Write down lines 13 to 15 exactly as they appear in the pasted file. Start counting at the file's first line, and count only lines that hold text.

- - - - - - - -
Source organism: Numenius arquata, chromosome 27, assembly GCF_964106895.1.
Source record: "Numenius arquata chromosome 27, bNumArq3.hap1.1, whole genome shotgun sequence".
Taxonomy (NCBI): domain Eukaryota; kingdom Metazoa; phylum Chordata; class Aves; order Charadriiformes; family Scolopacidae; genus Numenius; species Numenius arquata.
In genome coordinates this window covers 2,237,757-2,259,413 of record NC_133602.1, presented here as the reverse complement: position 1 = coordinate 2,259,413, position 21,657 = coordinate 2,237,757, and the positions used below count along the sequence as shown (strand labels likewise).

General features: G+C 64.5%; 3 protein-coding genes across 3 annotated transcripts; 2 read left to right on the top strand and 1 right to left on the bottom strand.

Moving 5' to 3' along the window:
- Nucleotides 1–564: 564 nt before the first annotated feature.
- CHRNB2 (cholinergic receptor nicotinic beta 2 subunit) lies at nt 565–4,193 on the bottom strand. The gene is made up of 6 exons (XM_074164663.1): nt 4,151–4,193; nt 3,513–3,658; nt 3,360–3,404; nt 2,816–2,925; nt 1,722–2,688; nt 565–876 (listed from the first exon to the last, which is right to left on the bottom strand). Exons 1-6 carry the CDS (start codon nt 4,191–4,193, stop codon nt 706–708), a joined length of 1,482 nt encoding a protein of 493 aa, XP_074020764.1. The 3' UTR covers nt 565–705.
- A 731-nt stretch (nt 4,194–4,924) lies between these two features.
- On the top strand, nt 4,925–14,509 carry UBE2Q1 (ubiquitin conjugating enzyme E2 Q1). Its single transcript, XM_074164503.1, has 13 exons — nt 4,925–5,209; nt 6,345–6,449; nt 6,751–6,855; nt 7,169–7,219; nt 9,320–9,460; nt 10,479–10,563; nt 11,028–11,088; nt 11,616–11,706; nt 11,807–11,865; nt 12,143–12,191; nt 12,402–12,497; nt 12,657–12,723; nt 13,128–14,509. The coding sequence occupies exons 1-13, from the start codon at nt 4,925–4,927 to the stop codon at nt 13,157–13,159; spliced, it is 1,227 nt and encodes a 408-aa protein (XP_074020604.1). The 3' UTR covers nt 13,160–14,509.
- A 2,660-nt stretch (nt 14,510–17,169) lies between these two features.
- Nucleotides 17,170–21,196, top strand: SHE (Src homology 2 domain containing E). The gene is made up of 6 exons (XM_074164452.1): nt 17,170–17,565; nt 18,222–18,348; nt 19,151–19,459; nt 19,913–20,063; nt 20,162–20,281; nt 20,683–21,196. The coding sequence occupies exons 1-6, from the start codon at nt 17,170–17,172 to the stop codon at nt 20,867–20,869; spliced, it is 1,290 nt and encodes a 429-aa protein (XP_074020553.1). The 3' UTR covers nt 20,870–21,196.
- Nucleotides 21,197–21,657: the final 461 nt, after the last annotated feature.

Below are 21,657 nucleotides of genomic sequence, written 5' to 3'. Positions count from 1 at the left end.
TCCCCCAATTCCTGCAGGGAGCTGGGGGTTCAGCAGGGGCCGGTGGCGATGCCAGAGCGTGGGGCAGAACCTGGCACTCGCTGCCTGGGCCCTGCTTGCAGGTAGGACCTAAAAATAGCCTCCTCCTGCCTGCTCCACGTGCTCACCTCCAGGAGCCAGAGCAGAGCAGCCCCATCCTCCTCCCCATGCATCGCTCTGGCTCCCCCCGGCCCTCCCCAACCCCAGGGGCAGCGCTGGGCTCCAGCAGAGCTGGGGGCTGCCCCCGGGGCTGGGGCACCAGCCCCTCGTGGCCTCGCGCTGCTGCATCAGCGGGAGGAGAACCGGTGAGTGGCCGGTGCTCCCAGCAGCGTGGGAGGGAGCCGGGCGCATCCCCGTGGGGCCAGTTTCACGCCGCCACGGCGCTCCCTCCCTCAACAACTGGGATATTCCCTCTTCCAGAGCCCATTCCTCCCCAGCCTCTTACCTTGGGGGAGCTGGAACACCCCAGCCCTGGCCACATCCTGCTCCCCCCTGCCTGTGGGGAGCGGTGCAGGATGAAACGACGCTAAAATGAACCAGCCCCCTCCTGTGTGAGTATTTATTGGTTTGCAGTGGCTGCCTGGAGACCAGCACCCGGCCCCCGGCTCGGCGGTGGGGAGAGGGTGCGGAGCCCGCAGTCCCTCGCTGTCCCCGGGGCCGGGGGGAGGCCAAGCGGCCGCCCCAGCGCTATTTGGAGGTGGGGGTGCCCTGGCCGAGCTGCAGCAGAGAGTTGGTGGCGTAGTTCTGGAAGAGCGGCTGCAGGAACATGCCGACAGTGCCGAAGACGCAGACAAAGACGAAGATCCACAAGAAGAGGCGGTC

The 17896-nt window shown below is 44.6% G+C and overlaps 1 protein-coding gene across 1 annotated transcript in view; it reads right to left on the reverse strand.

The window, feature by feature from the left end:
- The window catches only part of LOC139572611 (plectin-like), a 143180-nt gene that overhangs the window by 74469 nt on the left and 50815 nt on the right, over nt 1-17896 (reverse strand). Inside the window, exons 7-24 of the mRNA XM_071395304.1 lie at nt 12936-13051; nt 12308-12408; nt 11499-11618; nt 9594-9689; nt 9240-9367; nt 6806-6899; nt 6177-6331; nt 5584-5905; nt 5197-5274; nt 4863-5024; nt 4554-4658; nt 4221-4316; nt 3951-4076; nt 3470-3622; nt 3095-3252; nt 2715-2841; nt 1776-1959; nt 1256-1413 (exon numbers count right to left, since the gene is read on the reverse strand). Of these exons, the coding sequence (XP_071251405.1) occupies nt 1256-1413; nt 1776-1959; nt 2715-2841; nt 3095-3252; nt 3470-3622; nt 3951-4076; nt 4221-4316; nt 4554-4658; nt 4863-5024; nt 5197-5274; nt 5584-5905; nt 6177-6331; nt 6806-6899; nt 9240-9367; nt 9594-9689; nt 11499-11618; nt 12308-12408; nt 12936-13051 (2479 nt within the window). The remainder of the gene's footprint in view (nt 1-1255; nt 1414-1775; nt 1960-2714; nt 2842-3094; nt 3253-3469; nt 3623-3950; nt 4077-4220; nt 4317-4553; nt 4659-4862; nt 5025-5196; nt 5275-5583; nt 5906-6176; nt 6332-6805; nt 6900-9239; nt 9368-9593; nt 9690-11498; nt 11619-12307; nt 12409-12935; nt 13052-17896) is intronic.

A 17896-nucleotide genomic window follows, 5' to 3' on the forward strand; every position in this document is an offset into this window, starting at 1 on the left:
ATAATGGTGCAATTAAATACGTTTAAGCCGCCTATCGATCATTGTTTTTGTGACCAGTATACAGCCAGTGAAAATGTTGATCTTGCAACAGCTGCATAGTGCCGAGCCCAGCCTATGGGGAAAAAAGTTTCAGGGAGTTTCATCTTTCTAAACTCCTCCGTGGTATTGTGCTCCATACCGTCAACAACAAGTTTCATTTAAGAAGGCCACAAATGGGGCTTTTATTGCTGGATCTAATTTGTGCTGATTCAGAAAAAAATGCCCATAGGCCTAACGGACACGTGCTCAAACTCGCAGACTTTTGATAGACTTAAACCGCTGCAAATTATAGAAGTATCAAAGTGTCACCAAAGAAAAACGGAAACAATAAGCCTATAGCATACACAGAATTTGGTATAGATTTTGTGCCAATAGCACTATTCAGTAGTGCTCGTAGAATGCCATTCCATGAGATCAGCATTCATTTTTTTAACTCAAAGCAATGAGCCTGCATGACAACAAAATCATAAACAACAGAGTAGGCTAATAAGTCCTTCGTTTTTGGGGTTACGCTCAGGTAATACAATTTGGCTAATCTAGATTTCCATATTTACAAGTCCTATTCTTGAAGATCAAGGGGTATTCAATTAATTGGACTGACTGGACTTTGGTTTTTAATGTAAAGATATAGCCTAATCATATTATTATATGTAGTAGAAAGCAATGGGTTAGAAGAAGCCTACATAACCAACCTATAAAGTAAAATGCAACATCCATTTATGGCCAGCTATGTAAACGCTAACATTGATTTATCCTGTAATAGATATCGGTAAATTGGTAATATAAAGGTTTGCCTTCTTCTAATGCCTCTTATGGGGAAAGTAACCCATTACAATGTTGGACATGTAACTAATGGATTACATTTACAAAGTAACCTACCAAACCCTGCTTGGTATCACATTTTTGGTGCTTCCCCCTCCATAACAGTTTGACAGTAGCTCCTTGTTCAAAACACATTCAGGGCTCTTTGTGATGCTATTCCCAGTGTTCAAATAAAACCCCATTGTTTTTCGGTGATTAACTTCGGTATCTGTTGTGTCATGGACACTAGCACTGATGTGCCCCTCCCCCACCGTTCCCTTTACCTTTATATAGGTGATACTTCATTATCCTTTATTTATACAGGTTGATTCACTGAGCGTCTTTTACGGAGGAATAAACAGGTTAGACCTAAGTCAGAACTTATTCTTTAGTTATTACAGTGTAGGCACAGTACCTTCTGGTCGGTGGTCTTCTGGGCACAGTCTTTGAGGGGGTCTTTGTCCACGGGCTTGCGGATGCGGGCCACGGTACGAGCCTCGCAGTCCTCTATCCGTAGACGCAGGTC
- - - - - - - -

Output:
- Nucleotides 21,197–21,657: the final 461 nt, after the last annotated feature.

Below are 21,657 nucleotides of genomic sequence, written 5' to 3'. Positions count from 1 at the left end.
TCCCCCAATTCCTGCAGGGAGCTGGGGGTTCAGCAGGGGCCGGTGGCGATGCCAGAGCGTGGGGCAGAACCTGGCACTCGCTGCCTGGGCCCTGCTTGCAGGTAGGACCTAAAAATAGCCTCCTCCTGCCTGCTCCACGTGCTCACCTCCAGGAGCCAGAGCAGAGCAGCCCCATCCTCCTCCCCATGCATCGCTCTGGCTCCCCCCGGCCCTCCCCAACCCCAGGGGCAGCGCTGGGCTCCAGCAGAGCTGGGGGCTGCCCCCGGGGCTGGGGCACCAGCCCCTCGTGGCCTCGCGCTGCTGCATCAGCGGGAGGAGAACCGGTGAGTGGCCGGTGCTCCCAGCAGCGTGGGAGGGAGCCGGGCGCATCCCCGTGGGGCCAGTTTCACGCCGCCACGGCGCTCCCTCCCTCAACAACTGGGATATTCCCTCTTCCAGAGCCCATTCCTCCCCAGCCTCTTACCTTGGGGGAGCTGGAACACCCCAGCCCTGGCCACATCCTGCTCCCCCCTGCCTGTGGGGAGCGGTGCAGGATGAAACGACGCTAAAATGAACCAGCCCCCTCCTGTGTGAGTATTTATTGGTTTGCAGTGGCTGCCTGGAGACCAGCACCCGGCCCCCGGCTCGGCGGTGGGGAGAGGGTGCGGAGCCCGCAGTCCCTCGCTGTCCCCGGGGCCGGGGGGAGGCCAAGCGGCCGCCCCAGCGCTATTTGGAGGTGGGGGTGCCCTGGCCGAGCTGCAGCAGAGAGTTGGTGGCGTAGTTCTGGAAGAGCGGCTGCAGGAACATGCCGACAGTGCCGAAGACGCAGACAAAGACGAAGATCCACAAGAAGAGGCGGTC